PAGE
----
Last February and March saw a highly anticipated 6-week marathon of multilateral environmental negotiations: United Nations Environment Assembly (February 28-March 2), future treaty on the protection of biodiversity in the high seas (March 7-18), global post-2020 framework for biodiversity (March 14-29). At the same time, on February 24, the Russian army invaded Ukraine; a war condemned by the majority of countries represented at the UN, and a unilateral act constituting a major challenge to the international order. A few months before the commemoration of the 50th anniversary of the United Nations Conference on the Human Environment in Stockholm in 1972, how can we interpret the paradox of the holding of these slow and arduous negotiations, which bring both new commitments to cooperation and new blockages, at a time when the rivalry between great powers is translated into military confrontation?
New environmental negotiations: pretense or real commitment?
The 5th session of the United Nations Environment Assembly saw two key proposals for new negotiations, supported in particular by the European Union, not only validated but also supported in an accelerated timetable: a new international treaty on plastics and an equivalent of the IPCC for chemicals, pollution and waste, should be negotiated before 2024. These deadlines seem too short, given the characteristic slowness of negotiations on, for example, biodiversity in the high seas (more than 10 years of preparatory discussions before the official launch of negotiations, which have now lasted for more than 5 years) or to set up the IPBES (7 years between the first proposals and the decision to set it up) The work on biodiversity in the high seas and the preparation of CBD’s COP15 have also revealed that countries are currently mainly eager to reaffirm their positions, after two years of online discussions, without using the benefit of these virtual discussions to get to the heart of their disagreements.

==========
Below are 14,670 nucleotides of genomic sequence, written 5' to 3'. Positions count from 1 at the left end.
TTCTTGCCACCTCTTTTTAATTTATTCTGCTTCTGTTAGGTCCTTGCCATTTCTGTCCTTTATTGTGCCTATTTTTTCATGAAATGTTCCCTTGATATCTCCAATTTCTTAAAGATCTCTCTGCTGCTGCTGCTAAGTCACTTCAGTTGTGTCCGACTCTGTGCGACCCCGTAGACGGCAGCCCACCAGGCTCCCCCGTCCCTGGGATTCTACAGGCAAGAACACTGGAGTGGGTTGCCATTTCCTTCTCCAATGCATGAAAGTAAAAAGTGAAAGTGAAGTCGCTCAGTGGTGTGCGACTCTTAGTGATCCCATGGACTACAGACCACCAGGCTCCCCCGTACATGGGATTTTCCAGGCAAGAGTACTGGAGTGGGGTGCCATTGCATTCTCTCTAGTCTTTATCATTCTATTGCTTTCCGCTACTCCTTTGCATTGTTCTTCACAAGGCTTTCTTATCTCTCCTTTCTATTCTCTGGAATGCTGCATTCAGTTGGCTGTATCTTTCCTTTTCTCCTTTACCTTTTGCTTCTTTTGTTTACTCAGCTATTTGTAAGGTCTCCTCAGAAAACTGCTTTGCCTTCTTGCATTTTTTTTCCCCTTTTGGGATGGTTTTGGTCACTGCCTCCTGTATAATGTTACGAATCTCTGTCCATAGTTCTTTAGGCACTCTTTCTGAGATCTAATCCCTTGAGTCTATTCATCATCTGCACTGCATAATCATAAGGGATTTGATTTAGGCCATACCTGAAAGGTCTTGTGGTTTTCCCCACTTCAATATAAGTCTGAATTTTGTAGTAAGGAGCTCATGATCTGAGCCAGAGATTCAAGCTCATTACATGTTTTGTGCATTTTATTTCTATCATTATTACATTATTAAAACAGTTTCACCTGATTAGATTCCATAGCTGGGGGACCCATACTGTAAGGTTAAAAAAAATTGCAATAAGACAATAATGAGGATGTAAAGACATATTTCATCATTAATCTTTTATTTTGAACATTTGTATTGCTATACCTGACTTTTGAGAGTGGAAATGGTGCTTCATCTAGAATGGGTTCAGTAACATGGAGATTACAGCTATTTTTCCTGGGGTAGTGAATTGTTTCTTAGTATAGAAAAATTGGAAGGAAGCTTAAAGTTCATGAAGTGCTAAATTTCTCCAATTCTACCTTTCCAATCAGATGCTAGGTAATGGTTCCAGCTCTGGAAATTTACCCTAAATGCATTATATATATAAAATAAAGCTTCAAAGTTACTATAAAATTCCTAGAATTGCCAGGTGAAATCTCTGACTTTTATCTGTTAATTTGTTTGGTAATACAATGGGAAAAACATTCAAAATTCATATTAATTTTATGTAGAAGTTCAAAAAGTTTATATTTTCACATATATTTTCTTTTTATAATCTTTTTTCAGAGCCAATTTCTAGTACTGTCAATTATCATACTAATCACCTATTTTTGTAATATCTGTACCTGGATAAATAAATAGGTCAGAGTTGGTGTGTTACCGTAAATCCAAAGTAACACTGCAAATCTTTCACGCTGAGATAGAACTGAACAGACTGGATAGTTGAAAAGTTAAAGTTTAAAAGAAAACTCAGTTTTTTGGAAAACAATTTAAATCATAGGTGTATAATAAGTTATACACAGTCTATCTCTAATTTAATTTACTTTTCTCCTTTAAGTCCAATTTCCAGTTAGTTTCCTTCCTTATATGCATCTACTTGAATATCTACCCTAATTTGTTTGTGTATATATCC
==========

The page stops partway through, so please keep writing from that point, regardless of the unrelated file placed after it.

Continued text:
The commitment to new negotiations signals at least two major facts:
- The recognition, by all countries, as a third crisis related to climate and biodiversity, of the pollution crisis, directly damaging human health and ecosystems. This should be emphasized again at Stockholm+50 in early June, and is also at the heart of the objectives of the European Green Deal. The issue of chemical pollution could become one of the fronts of progress to be closely monitored in the coming years, given the difficulty of agreeing, within the negotiations on biodiversity, on quantitative targets for pollution, particularly plant protection products, which the IPBES recognizes as one of the major causes of biodiversity degradation.
- A large number of economic actors support these new negotiations, in particular the draft treaty on plastics, which is consistent with a certain number of voluntary initiatives already underway, but whose center of gravity has yet to shift from end-of-pipe treatment to a reduction in the production of plastics at source and in the eco-design phase. As with the zero-carbon economy, these key economic players are asking governments to give a clear horizon of predictability to the modernization of the economy through the ecological transition.
However, public opinion and civil society are increasingly skeptical that international commitments will translate into real transformations of economic sectors and their impacts on the environment. Increasing the number of international environmental negotiations must therefore be accompanied by tangible evidence of their concrete effects to remain credible. 2023 will be a key moment of assessment for both the Paris Climate Agreement (Global Stocktake) and the Sustainable Development Goals (2015-2030), which are mid-way through their implementation period. Showing areas of progress as well as gaps in the achievement of objectives will therefore be an essential scientific and political exercise between now and then.